Still, in the couple of days before the raids began, shopkeepers in particular were taking no chances. They could be seen hauling their stocks out of their shops, loading them into cars and trucks, and taking them elsewhere for safekeeping. They pulled down their iron shutters. Some, thinking that this was not enough, brought in men with blowtorches to seal their shops shut. Others had their windows bricked up. As the hours ticked away, the city took on an eerie sense of excitement, fear, and expectation. Small groups gathered at street corners to discuss the latest news, and friends and families gathered behind closed doors.

Cars sped through the city’s streets as everyone rushed to finish whatever it was they had to do. By midday on March 19, almost all the shops had shut and armed men, both in uniform and in civilian clothes, were out on the streets. In Saddam’s parliament his deputies declared their undying love for him while, perhaps inadvertently, Baghdad’s pop radio station played the theme song from the movie Titanic. A thick haze hung over the city, left by an overnight sandstorm.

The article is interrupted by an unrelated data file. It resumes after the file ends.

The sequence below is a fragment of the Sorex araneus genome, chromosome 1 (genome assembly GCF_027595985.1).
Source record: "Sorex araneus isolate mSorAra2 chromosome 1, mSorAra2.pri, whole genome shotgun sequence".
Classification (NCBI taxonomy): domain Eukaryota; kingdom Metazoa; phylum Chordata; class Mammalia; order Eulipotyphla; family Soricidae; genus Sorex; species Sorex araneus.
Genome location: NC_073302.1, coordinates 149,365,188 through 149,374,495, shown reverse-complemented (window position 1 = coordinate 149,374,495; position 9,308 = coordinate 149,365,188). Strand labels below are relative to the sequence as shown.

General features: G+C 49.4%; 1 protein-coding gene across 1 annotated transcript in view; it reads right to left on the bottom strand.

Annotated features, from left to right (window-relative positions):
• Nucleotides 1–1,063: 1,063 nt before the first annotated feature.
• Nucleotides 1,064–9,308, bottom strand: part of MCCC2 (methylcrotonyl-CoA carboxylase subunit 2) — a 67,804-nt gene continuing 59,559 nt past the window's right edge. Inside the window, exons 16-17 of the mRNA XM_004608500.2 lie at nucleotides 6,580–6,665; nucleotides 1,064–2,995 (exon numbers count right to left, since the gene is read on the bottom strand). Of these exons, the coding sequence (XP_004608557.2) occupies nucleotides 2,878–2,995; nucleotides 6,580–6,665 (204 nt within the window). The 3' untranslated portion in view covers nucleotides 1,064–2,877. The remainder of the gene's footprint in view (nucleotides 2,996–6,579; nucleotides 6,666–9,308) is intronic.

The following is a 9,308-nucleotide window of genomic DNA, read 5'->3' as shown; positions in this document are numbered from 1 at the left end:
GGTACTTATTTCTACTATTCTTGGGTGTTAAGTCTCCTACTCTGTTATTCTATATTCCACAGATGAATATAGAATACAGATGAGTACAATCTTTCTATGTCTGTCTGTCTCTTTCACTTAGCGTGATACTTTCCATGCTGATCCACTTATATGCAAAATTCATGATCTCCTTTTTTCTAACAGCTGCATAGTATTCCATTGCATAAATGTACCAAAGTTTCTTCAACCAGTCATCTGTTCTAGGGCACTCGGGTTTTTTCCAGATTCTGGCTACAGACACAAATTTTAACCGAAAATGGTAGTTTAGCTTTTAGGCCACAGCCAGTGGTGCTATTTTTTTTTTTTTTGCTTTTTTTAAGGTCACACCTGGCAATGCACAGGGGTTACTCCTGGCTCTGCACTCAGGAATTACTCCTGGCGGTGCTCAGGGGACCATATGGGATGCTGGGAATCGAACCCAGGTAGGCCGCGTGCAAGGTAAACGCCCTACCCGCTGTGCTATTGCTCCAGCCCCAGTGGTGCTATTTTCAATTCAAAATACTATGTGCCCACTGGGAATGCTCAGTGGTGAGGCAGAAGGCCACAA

When I needed to change money that night, I found that most of the moneychangers were closed, their shops firmly shuttered and bolted. The Iraqi dinar was in free fall anyway, having lost a third of its value against the dollar. One man was clearing out his papers, his ledgers, and his equipment from his office with his staff. “No more money!” he said. “Are you English? American? German?” When I said British the man walked with me out onto the stoop of his shop, which lies on one of Baghdad’s main shopping streets. “In two days,” he said, and he dramatically lowered his arms, as if to indicate a collapse. He then said simply, with a broad smile on his face: “Democracy!”